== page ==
It’s that time of year again – the time to celebrate reading freedom. It is a week at the end of September that “highlights the value of free and open access to information.”
I live with the lifestyle that I, and everyone around me, should be able to read whatever they want. Reading is such a personal experience that I couldn’t imagine not letting someone read something because it may not agree with your stance on the book.
I mean, I didn’t stop my mom from reading Fifty Shades of Grey even though I absolutely abhor that book and everything that it stands for.
We should all be reading what we want to read – the only person who has the ability to ban someone from reading something is yourself for yourself…and then at that point it’s not so much ‘banning’ as choosing not to read it.
Most of the life lessons I’ve learned while reading have come from books that are banned or challenged, so I will always be in favour of reading freedom. Read what you like, read what you want, and don’t listen to what anyone else says.
Now that that is out of the way here is the list of the most frequently banned or challenged books I have read:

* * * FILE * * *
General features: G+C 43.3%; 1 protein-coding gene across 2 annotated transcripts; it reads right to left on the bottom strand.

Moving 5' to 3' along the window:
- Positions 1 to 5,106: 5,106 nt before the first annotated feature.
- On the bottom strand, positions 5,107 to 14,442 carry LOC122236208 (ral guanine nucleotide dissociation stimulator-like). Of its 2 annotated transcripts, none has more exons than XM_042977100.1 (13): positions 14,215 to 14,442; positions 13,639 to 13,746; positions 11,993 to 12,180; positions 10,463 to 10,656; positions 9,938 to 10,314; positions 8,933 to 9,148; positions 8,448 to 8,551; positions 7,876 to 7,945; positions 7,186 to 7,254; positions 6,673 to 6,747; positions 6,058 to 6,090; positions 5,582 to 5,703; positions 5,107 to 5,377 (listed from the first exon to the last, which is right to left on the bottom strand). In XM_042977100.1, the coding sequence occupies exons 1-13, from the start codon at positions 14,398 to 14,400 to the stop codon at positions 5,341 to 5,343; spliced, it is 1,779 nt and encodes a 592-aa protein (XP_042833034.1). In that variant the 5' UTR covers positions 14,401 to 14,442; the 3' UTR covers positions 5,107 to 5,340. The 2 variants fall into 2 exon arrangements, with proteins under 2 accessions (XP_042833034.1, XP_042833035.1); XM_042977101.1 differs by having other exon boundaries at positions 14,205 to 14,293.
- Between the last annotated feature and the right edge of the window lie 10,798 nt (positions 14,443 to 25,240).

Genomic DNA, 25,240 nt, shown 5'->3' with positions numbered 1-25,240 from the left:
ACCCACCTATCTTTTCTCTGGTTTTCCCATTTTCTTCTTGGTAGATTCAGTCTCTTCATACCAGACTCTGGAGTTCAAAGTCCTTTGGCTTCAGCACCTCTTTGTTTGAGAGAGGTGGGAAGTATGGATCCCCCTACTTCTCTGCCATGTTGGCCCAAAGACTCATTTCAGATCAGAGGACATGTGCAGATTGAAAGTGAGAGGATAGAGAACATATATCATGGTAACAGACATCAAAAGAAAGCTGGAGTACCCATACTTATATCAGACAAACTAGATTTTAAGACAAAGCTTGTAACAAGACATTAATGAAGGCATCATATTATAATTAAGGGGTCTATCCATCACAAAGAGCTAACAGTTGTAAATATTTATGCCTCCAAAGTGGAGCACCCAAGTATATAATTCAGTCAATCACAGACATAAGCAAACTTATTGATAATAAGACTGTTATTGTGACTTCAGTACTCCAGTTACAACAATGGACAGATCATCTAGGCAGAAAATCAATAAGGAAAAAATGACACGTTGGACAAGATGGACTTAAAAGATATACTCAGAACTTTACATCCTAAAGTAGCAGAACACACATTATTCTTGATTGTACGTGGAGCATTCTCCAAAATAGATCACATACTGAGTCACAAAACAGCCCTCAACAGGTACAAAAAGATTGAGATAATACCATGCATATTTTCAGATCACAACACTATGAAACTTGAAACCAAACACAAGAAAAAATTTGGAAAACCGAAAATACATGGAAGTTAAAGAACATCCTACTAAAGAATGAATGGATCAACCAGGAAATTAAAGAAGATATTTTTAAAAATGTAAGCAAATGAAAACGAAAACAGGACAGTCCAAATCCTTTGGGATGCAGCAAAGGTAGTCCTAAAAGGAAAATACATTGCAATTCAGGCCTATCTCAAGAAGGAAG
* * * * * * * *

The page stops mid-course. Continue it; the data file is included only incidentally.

The Perks of Being a Wallflower by Stephen Chbosky
Anne Frank: The Diary of a Young Girl by Anne Frank
Looking for Alaska by John Green
Blues Eye by Toni Morrison
Eleanor & Park by Rainbow Rowell
The Hunger Games Trilogy by Suzanne Collins
The Kite Runner by Khaled Hosseini.
The Glass Castle by Jeanette Walls
To Kill a Mockingbird by Harper Lee
Twilight by Stephenie Meyer
My Sister’s Keeper by Jodi Picoult
The Earth, My Butt, and Other Big, Round Things by Carolyn Mackler
His Dark Materials trilogy by Philip Pullman
Of Mice and Men by John Steinbeck
Harry Potter (series) by J.K. Rowling
Death of a Salesman by Arthur Miller
The Bell Jar by Sylvia Plath
The Great Gatsby by F. Scott Fitzgerald
The Lord of the Flies by William Golding
Lolita by Vladmir Nabokov
Animal Farm by George Orwell
The Lord of the Rings by J.R.R. Tolkien
The Lovely Bones by Alice Sebold
I think that is all of them…well from what I have found anyway.
What banned or challenged books have you read?
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(Article republished with permission)
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